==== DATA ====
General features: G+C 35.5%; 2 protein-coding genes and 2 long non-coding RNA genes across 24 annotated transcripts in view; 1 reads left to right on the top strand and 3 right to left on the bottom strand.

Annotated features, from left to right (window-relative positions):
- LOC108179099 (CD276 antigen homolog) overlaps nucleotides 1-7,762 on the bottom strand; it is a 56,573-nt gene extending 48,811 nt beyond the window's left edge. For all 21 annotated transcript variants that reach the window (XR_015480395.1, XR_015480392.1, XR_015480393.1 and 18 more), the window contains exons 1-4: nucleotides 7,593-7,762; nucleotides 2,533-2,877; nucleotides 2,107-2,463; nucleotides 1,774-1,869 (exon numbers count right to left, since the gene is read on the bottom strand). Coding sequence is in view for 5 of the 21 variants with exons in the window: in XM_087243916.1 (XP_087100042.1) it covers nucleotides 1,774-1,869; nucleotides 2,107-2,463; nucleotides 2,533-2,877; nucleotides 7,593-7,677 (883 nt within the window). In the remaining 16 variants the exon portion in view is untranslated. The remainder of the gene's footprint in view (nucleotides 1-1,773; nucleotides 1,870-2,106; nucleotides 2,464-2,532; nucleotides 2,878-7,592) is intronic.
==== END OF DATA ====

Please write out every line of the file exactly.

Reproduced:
General features: G+C 35.5%; 2 protein-coding genes and 2 long non-coding RNA genes across 24 annotated transcripts in view; 1 reads left to right on the top strand and 3 right to left on the bottom strand.

Annotated features, from left to right (window-relative positions):
- LOC108179099 (CD276 antigen homolog) overlaps nucleotides 1-7,762 on the bottom strand; it is a 56,573-nt gene extending 48,811 nt beyond the window's left edge. For all 21 annotated transcript variants that reach the window (XR_015480395.1, XR_015480392.1, XR_015480393.1 and 18 more), the window contains exons 1-4: nucleotides 7,593-7,762; nucleotides 2,533-2,877; nucleotides 2,107-2,463; nucleotides 1,774-1,869 (exon numbers count right to left, since the gene is read on the bottom strand). Coding sequence is in view for 5 of the 21 variants with exons in the window: in XM_087243916.1 (XP_087100042.1) it covers nucleotides 1,774-1,869; nucleotides 2,107-2,463; nucleotides 2,533-2,877; nucleotides 7,593-7,677 (883 nt within the window). In the remaining 16 variants the exon portion in view is untranslated. The remainder of the gene's footprint in view (nucleotides 1-1,773; nucleotides 1,870-2,106; nucleotides 2,464-2,532; nucleotides 2,878-7,592) is intronic.